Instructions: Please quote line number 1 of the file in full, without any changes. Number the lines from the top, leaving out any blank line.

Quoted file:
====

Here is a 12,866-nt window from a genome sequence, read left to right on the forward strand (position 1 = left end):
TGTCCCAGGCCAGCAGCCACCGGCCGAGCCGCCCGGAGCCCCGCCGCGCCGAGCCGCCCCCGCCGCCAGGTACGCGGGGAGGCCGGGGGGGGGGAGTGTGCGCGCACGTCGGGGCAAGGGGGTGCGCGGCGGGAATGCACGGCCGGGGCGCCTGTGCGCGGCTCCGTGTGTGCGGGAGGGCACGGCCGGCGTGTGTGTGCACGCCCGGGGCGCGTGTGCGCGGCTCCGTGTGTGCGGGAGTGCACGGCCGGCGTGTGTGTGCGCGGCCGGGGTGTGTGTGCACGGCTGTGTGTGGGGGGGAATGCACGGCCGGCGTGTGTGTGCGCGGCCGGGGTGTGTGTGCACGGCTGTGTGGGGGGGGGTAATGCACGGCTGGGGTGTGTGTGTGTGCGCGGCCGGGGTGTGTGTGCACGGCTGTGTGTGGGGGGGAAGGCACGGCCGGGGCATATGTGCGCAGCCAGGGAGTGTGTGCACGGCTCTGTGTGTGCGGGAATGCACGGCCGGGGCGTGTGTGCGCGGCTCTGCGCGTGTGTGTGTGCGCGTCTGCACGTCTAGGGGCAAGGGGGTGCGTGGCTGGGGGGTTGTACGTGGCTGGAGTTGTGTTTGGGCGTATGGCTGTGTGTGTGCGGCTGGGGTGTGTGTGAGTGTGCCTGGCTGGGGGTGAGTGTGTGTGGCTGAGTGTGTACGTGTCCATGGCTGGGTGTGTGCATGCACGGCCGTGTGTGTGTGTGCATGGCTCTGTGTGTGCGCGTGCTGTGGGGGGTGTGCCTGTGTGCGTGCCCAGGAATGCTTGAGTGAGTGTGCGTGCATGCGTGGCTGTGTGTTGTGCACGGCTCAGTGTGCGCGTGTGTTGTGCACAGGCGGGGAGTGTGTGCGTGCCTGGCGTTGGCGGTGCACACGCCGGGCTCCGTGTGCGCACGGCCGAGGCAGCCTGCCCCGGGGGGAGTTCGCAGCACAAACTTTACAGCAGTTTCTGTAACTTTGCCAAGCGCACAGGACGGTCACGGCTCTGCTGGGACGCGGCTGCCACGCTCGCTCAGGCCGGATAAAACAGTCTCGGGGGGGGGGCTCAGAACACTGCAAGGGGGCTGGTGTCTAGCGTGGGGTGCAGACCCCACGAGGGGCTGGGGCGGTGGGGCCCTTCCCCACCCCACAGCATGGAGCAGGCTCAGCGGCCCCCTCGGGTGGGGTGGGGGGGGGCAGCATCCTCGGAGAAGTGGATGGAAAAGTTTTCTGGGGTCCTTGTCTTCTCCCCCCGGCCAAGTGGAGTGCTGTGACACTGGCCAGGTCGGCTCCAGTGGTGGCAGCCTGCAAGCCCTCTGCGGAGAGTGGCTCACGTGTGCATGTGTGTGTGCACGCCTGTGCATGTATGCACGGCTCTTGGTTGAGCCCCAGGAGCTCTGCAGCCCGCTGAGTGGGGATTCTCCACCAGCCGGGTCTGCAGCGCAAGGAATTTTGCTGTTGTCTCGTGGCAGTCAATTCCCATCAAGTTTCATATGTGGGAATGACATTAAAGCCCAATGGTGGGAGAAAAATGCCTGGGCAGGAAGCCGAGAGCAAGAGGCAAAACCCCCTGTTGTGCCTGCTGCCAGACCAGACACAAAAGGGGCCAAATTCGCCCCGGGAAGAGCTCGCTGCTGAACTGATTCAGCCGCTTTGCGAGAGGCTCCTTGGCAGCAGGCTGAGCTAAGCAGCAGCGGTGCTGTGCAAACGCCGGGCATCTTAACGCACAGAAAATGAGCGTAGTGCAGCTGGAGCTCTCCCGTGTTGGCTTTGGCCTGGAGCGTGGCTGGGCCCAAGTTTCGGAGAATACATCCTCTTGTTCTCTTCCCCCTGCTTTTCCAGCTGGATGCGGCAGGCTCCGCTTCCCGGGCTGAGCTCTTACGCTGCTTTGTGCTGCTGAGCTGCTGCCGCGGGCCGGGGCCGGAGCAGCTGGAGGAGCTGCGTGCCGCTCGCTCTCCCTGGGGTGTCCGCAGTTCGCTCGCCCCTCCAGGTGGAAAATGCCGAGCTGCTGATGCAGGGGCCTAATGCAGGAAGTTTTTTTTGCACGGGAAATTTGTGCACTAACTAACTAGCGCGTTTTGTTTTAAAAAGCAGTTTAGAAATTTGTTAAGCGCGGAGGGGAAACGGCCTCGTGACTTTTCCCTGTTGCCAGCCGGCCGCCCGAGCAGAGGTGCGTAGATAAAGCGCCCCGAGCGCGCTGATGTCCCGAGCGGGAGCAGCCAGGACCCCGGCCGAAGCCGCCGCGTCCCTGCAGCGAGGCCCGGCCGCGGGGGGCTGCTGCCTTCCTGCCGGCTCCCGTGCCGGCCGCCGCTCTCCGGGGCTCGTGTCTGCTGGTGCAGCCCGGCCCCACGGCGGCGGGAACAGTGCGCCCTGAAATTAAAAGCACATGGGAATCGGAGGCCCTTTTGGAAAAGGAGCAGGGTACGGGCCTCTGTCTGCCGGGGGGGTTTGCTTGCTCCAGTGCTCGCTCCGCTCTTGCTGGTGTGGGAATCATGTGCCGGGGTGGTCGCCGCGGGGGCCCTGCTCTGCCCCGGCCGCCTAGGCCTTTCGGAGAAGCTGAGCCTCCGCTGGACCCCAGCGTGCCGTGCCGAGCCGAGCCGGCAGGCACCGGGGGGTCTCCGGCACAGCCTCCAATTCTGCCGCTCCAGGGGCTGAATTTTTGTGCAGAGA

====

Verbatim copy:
Here is a 12,866-nt window from a genome sequence, read left to right on the forward strand (position 1 = left end):